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poem of 14 lines, usually in iambic pentameter, restricted to a definite rhyme scheme. There are two prominent types: the Italian, or Petrarchan, sonnet, composed of an octave and a sestet (rhyming abbaabba cdecde), and the Elizabethan, or Shakespearean, sonnet, consisting of three quatrains and a couplet (rhyming abab cdcd efef gg). Variations of these schemes occur, notably the Spenserian sonnet, after Edmund Spenser (rhyming abab bcbc cdcd ee). The sonnet is generally believed to have developed from medieval songs. In Italy, where it was cultivated during the Renaissance, it achieved great expression in the work of PetrarchPetrarch
or Francesco Petrarca
, 1304–74, Italian poet and humanist, one of the great figures of Italian literature. He spent his youth in Tuscany and Avignon and at Bologna.
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, Dante, Tasso, and Michelangelo. The form was introduced into Spain by Almogáver, into Portugal by Camões, into France by Saint-Gelays and Marot, and into England by Wyatt and Surrey. The sonnet came into prominence in Germany during the romantic period in the work of Goethe, Schlegel, Heyse, and others. Innumerable sonnets and sonnet sequences appeared in Elizabethan England, notably by Sidney, Spenser, and Shakespeare. Around the time of Milton's great sonnets, the use of the form began to decrease, but with the advent of romanticism in the early 19th cent. the sonnet again achieved popularity in the poetry of Wordsworth and Keats. Poets such as Elizabeth Barrett Browning, the Rossettis, and George Meredith in the 19th cent. and Dylan Thomas and W. H. Auden in the 20th cent. also wrote sonnets. American poets noted for their sonnets include Longfellow, E. A. Robinson, Elinor Wylie, and Edna St. Vincent Millay.


See S. Burt and D. Mikics, The Art of the Sonnet (2010).



a fixed verse form; a poem of 14 lines grouped into two quatrains and two tercets. In the quatrains only two rhymes are repeated, and in the tercets, two or three. The two most common forms are the Italian (Petrarchan) sonnet, with the quatrains patterned abab abab or abba abba and the tercets cdc dcd or cde cde, and the French sonnet, with the pattern abba abba and ccd eed or ccd ede. The sonnet has an 11-syllable line in Italian and Spanish poetry and a 12-syllable line in French poetry. In English poetry, the sonnet’s line is the iambic pentameter, and in German and Russian poetry, the iambic pentameter or hexameter. There are many variations of the classic scheme. These include changes in the order of the rhymes, for example, abab baab, as in Pushkin’s “To the Poet,” the use of additional rhymes, such as abba cddc, or of additional lines in a coda, a free order of the quatrains and tercets, and the use of nontraditional meters. Of such free forms, only the English Shakespearian sonnet {abab cdcd efef gg) has been to some extent accepted within the literary canon.

The precision of the sonnet’s internal structure facilitates emphasis on the dialectical development of the theme. Early theorists established rules for the form and content of the sonnet. According to these rules, there should be periods and pauses at the end of the stanzas, no important word should be repeated, and the last word should provide the key to the meaning of the poem. More recently, the development of the theme throughout the four stanzas of the sonnet has often been understood as a sequence, for example, thesis-development of the thesis-antithesis-synthesis or theme-development-culmination-denouement.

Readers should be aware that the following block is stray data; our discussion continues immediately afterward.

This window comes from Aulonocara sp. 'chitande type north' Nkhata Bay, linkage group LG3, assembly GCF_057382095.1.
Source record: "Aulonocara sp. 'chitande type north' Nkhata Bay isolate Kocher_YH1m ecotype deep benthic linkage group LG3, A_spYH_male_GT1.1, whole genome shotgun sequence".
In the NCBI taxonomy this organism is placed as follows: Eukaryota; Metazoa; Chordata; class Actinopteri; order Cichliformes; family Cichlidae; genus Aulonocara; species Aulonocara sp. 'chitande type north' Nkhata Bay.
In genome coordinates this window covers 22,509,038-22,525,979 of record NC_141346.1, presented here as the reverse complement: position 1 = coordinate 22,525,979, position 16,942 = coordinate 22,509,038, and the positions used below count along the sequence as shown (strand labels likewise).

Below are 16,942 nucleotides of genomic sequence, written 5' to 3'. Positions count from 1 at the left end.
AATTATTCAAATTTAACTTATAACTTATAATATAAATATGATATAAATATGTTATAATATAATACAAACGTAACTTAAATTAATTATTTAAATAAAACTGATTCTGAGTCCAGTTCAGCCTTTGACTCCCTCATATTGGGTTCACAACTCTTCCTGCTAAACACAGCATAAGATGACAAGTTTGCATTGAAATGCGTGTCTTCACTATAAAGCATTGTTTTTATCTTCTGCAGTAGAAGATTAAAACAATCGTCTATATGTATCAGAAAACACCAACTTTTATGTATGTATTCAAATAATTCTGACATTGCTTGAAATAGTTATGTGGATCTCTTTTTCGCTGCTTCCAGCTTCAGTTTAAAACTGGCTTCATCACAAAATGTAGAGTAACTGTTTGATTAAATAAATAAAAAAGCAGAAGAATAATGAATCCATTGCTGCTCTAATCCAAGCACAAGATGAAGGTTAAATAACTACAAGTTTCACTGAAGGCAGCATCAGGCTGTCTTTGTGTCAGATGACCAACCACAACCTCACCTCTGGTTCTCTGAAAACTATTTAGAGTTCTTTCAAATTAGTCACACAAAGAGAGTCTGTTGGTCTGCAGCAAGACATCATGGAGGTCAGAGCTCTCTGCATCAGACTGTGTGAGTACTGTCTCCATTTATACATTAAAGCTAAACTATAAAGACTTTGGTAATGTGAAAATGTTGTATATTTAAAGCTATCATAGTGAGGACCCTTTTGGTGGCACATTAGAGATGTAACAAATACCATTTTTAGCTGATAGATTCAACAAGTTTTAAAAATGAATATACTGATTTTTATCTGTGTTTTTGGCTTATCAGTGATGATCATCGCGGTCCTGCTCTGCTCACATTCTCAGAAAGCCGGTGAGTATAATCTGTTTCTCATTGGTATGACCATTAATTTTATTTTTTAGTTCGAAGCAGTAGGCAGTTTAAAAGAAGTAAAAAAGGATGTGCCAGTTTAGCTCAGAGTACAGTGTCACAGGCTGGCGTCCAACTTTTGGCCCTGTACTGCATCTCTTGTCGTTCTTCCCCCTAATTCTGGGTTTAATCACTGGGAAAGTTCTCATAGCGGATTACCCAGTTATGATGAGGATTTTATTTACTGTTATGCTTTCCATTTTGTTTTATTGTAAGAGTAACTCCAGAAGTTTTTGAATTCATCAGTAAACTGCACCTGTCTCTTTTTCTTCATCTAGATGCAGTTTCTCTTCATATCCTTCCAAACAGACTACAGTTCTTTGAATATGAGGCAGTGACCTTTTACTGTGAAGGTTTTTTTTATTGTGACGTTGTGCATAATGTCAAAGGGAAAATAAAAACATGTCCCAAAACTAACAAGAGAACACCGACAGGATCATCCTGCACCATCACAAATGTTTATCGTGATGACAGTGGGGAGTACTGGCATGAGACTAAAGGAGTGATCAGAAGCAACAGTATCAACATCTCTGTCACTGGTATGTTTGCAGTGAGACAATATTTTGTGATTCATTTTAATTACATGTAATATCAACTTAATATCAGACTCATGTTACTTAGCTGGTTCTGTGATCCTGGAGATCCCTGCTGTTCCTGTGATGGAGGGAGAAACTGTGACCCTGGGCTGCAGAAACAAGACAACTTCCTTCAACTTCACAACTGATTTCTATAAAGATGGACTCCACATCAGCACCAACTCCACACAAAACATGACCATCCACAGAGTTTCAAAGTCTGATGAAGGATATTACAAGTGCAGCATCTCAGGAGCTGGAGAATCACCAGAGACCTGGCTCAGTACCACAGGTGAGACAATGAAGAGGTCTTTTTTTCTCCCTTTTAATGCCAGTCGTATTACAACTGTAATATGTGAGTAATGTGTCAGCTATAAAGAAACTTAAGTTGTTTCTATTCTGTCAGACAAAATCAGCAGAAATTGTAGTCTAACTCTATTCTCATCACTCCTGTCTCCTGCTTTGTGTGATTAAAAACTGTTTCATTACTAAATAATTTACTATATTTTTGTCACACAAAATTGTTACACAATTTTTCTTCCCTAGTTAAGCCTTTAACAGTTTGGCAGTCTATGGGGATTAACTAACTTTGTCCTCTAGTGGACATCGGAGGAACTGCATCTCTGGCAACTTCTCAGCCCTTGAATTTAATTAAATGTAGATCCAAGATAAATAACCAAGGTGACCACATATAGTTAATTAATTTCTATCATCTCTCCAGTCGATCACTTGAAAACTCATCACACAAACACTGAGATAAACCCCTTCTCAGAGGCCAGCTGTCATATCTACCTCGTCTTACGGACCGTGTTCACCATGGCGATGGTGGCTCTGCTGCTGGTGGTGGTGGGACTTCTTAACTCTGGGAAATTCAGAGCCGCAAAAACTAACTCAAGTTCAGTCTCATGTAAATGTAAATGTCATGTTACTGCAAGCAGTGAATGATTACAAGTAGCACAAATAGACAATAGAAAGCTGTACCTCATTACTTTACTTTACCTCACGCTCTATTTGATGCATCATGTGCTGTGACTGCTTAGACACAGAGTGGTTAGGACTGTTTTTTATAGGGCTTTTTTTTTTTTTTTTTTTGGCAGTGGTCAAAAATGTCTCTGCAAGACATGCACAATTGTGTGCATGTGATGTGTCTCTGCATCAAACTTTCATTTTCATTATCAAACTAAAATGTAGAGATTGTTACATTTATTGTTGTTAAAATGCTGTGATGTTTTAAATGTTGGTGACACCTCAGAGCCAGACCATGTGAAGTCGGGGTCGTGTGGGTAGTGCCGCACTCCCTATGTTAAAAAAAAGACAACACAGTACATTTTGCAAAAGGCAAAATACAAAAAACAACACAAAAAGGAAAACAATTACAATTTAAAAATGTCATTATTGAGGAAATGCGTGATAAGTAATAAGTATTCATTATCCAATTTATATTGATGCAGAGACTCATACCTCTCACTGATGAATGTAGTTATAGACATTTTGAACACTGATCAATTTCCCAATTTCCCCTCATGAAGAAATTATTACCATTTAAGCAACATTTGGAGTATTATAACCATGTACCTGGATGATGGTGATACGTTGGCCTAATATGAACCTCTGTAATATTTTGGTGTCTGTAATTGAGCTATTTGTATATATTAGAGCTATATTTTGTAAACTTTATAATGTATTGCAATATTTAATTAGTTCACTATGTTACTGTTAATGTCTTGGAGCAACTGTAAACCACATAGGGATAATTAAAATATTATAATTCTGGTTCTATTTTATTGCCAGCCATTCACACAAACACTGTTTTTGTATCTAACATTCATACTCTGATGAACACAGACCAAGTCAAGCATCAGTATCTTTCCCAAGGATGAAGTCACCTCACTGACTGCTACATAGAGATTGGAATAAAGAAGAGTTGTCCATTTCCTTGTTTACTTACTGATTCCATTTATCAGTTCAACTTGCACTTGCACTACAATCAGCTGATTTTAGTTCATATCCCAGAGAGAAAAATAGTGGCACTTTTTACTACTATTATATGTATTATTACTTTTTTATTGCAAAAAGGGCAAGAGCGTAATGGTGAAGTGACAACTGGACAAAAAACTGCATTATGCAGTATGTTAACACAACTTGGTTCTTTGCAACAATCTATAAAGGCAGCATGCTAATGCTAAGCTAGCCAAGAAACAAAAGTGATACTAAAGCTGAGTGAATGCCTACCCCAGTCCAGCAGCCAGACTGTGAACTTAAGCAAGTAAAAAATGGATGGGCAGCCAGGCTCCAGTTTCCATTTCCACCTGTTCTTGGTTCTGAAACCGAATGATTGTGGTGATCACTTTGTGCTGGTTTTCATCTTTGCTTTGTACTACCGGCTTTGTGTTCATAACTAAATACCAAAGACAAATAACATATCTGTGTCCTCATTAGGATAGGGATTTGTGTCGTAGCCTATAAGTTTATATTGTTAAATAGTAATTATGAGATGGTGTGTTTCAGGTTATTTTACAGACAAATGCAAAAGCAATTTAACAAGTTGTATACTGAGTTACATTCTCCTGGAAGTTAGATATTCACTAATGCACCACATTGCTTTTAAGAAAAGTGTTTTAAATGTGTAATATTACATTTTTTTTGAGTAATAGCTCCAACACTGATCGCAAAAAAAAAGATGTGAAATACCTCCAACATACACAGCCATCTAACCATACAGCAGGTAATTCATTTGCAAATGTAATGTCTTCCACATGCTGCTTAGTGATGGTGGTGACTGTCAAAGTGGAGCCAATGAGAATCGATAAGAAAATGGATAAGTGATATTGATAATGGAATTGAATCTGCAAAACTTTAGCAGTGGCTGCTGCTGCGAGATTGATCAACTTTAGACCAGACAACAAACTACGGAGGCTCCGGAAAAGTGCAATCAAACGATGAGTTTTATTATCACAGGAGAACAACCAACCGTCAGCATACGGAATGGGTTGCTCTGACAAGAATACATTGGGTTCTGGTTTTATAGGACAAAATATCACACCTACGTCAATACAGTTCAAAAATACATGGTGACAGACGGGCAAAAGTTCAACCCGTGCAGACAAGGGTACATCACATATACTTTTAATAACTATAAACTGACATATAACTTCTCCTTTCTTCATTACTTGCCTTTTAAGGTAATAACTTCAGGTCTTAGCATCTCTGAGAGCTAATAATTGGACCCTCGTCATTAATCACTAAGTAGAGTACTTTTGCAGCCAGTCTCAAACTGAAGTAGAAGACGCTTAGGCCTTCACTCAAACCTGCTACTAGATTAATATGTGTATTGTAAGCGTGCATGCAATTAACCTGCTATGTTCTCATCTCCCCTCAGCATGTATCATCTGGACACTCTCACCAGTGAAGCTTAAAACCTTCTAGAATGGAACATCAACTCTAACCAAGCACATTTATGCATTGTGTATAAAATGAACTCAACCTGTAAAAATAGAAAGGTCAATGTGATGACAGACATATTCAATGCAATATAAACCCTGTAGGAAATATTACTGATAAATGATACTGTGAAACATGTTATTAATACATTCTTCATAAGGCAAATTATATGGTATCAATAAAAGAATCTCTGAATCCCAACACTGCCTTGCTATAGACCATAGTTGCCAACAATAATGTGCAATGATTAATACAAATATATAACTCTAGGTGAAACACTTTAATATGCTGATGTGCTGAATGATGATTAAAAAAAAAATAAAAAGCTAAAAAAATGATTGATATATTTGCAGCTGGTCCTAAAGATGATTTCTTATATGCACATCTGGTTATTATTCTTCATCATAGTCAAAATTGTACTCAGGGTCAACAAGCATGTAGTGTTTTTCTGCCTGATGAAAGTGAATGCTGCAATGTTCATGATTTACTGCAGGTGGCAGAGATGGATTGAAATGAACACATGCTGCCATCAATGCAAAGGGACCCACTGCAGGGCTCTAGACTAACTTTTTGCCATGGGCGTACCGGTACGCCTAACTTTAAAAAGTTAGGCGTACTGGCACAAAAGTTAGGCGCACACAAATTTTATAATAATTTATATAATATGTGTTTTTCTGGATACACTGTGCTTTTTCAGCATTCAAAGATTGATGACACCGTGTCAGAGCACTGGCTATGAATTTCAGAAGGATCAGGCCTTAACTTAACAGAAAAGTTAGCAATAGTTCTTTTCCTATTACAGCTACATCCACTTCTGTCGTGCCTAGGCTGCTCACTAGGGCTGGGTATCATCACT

The sonnet is the only fixed verse form in European poetry that was widely and freely used for the lyric. The sonnet arose in Italy in the first half of the 13th century and attained its classic form in Florence in the late 13th century with Dante. It became very popular owing to F. Petrarch’s 317 sonnets about Laura and dominated Italian Renaissance and baroque lyric poetry. In the 16th century the sonnet reached Spain, Portugual, France, and England (Lope de Vega, L. V. de Camōes, P. Ronsard, J. Du Bellay, Shakespeare, J. Donne), in the 17th century, Germany, and in the 18th century, Russia (V. K. Trediakovskii, A. P. Sumaro-kov).

Romanticism revived interest in the sonnet, which had declined during the period of classicism and the Enlightenment. The form flourished in Germany (A. W. von Schlegel, N. Lenau, K. Platen) and in England (W. Wordsworth, E. B. Browning, D. G. Rossetti). It attained some popularity in the Slavic countries (J. Kollár, A. Mickiewicz), in Russia (A. A. Del’vig, A. A. Grigor’ev), and in France (C. Baudelaire, J. M. de Heredia).

The sonnet has been cultivated by such symbolist and modernist poets as P. Verlaine, P. Valéry, G. D’Annunzio, S. George, R. M. Rilke, V. I. Ivanov, and V. Ia. Briusov. None of the poets who overcame modernism utilized the sonnet to a great extent, and among them only J. R. Becher cultivated the form. Some Soviet poets, including I. Sel’vinskii and S. Kirsanov, have experimented with the sonnet.


Grossman, L. “Poetika russkogo soneta.” In Bor’ba za stil’. Moscow, 1927.
Shengeli, G. Tekhnika stikha. Moscow, 1960.
Moroz, O. N. Etiudy prosonet. Kiev, 1973. (Contains bibliography.)
Mönch, W. Das Sonett: Gestalt und Geschichte. Heidelberg, 1955. (Contains bibliography.)



a verse form of Italian origin consisting of 14 lines in iambic pentameter with rhymes arranged according to a fixed scheme, usually divided either into octave and sestet or, in the English form, into three quatrains and a couplet
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